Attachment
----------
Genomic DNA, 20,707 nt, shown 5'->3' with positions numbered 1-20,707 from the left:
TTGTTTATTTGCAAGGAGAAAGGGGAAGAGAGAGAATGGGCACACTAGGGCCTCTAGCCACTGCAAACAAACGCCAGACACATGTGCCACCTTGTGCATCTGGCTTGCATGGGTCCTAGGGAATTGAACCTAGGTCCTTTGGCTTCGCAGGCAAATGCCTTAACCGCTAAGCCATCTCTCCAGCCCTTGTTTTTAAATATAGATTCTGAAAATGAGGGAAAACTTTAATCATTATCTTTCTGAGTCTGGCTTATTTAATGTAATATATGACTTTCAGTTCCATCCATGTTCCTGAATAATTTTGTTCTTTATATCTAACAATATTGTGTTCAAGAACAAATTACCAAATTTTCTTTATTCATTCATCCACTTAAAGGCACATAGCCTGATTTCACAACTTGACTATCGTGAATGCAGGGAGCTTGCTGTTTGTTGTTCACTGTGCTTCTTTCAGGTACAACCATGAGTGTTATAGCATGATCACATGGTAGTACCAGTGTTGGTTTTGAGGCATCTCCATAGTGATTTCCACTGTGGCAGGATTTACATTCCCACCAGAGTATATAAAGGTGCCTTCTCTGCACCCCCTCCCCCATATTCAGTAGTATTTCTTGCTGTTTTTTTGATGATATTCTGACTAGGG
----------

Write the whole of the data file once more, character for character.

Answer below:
Genomic DNA, 20,707 nt, shown 5'->3' with positions numbered 1-20,707 from the left:
TTGTTTATTTGCAAGGAGAAAGGGGAAGAGAGAGAATGGGCACACTAGGGCCTCTAGCCACTGCAAACAAACGCCAGACACATGTGCCACCTTGTGCATCTGGCTTGCATGGGTCCTAGGGAATTGAACCTAGGTCCTTTGGCTTCGCAGGCAAATGCCTTAACCGCTAAGCCATCTCTCCAGCCCTTGTTTTTAAATATAGATTCTGAAAATGAGGGAAAACTTTAATCATTATCTTTCTGAGTCTGGCTTATTTAATGTAATATATGACTTTCAGTTCCATCCATGTTCCTGAATAATTTTGTTCTTTATATCTAACAATATTGTGTTCAAGAACAAATTACCAAATTTTCTTTATTCATTCATCCACTTAAAGGCACATAGCCTGATTTCACAACTTGACTATCGTGAATGCAGGGAGCTTGCTGTTTGTTGTTCACTGTGCTTCTTTCAGGTACAACCATGAGTGTTATAGCATGATCACATGGTAGTACCAGTGTTGGTTTTGAGGCATCTCCATAGTGATTTCCACTGTGGCAGGATTTACATTCCCACCAGAGTATATAAAGGTGCCTTCTCTGCACCCCCTCCCCCATATTCAGTAGTATTTCTTGCTGTTTTTTTGATGATATTCTGACTAGGG